Tuesday April 23rd, 2024
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Jordan: The Middle East's Overlooked Tech and Innovation Hub

Staff writer May El Habachi sat down with some of the most established and up-and-coming entrepreneurs in Jordan to get the final word on the country’s oft-overlooked tech and innovation industry.

May El Habachi

The startup scene in Jordan has been growing steadily over the last decade. Investments in the country’s ecosystem have been picking up as more entrepreneurs are being recognized both regionally and internationally for their innovation and tech savviness. 

Prominent Jordanian tech startups like ArabiaWeather, Maktoob, Tamatem, Luminus Education, Jamalon, and 21 other companies made it to the World Economic Forum’s (WEF) top 100 Arabian startups. And more Jordanian startups are expected to make headway as the ecosystem continues to support its local entrepreneurs.

Despite only receiving $119 million in startup funding in 2021, Jordan is one of the fastest growing startup ecosystems in the Middle East. It witnessed a 499% growth in startup funding in 2021 compared to 2020, according to a recent market report by Magnitt. And with Abu Dhabi and the Jordanian Ministry of Digital Economy and Entrepreneurship’s recent launch of a $100 million tech fund, it will further reinforce the Kingdom’s place on the world technology map.

“Jordan was one of the first ecosystems to develop in the region,” Rasha Manna, General Manager at Flat6Labs Jordan, a leading venture capital firm in the Middle East, tells StartupScene. “One of the first tech IPOs in the region was from Jordan, and the first notable tech exit was also from Jordan. Although we are a small market, we still generate a lot of tech startup entrepreneurship activity in the region.”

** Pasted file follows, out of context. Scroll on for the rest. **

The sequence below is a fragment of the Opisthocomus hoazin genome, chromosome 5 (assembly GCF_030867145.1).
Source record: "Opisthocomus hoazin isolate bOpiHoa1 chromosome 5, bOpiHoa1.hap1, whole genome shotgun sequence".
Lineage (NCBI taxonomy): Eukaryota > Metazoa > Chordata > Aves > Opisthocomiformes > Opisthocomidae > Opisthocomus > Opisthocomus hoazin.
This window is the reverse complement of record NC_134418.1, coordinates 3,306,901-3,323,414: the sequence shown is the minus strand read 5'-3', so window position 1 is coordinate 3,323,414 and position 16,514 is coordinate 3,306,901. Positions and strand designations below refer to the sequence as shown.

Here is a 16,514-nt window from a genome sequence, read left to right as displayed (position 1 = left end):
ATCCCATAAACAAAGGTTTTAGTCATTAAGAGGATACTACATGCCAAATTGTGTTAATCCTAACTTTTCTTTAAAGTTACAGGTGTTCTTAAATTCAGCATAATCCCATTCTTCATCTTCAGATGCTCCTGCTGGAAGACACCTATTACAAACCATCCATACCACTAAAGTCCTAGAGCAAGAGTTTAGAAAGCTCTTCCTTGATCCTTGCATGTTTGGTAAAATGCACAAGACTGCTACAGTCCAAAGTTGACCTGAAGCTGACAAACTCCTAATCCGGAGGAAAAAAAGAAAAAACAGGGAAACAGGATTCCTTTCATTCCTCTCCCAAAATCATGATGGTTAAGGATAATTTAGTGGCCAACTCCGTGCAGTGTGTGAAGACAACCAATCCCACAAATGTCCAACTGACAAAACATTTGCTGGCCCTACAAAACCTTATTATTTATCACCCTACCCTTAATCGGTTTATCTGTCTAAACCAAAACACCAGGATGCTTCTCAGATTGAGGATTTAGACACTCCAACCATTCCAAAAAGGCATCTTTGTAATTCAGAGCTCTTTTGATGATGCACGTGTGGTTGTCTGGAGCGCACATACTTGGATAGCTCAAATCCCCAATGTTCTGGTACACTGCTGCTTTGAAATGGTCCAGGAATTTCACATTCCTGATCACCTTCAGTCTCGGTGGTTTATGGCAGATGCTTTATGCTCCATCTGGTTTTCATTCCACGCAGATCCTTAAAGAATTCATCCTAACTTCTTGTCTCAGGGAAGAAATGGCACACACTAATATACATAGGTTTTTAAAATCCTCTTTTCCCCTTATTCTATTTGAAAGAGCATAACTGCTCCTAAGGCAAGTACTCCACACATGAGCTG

One of the reasons for Jordan’s entrepreneurial success is its rising tech talent. About 27% of all tech entrepreneurs in the Middle East and North Africa (MENA) are Jordanian, despite the country accounting for only 3% of the region's total population.

“We are very focused on the knowledge economy,” Manna says. “We have a big pool of natural talent, and some of the big corporations in the region have their engines in Jordan.”

Jordan’s talented and technically skilled youth are key to driving innovative business solutions. “They are the ones directing businesses into solutions they need to be providing, creating more frictionless interaction, more online banking solutions, and more virtual solutions,” Manna adds.

However, Jordan’s talented youth seems to be a double-edged sword for young startups.

When Marwan Abu Sakha and Abdullah Al-Absi, co-founders of Kitchefy, launched their cloud kitchen startup in 2021, they struggled to find the right talent - a challenge they had to overcome before they were able to gain traction and earn a $350,000 pre-seed investment.

“We grew at the same time as a lot of technology companies in Jordan,” Abu Sakha says. “This created a lack of talent locally, because a lot of the good talent is exported to other countries, and even to local companies. So, the supply is high, but demand is also much higher.”

Hussam Hammo, who founded Arabic mobile games publisher Tamatem in 2013, also recalls the struggle of hiring talent during the early days of his startup. “In the past, the majority of people would usually shy away from working at startups and go for the more ‘secure’ corporate jobs due to the lack of awareness or knowledge of the startup world and its possibilities,” Hammo says. “But now that more startups are succeeding in the region and becoming major success stories, people are turning their eyes towards the startup environment and leaning less towards the corporate world.”


Meanwhile, Jordan’s startups look like they’re poised for continued growth, regionally and internationally.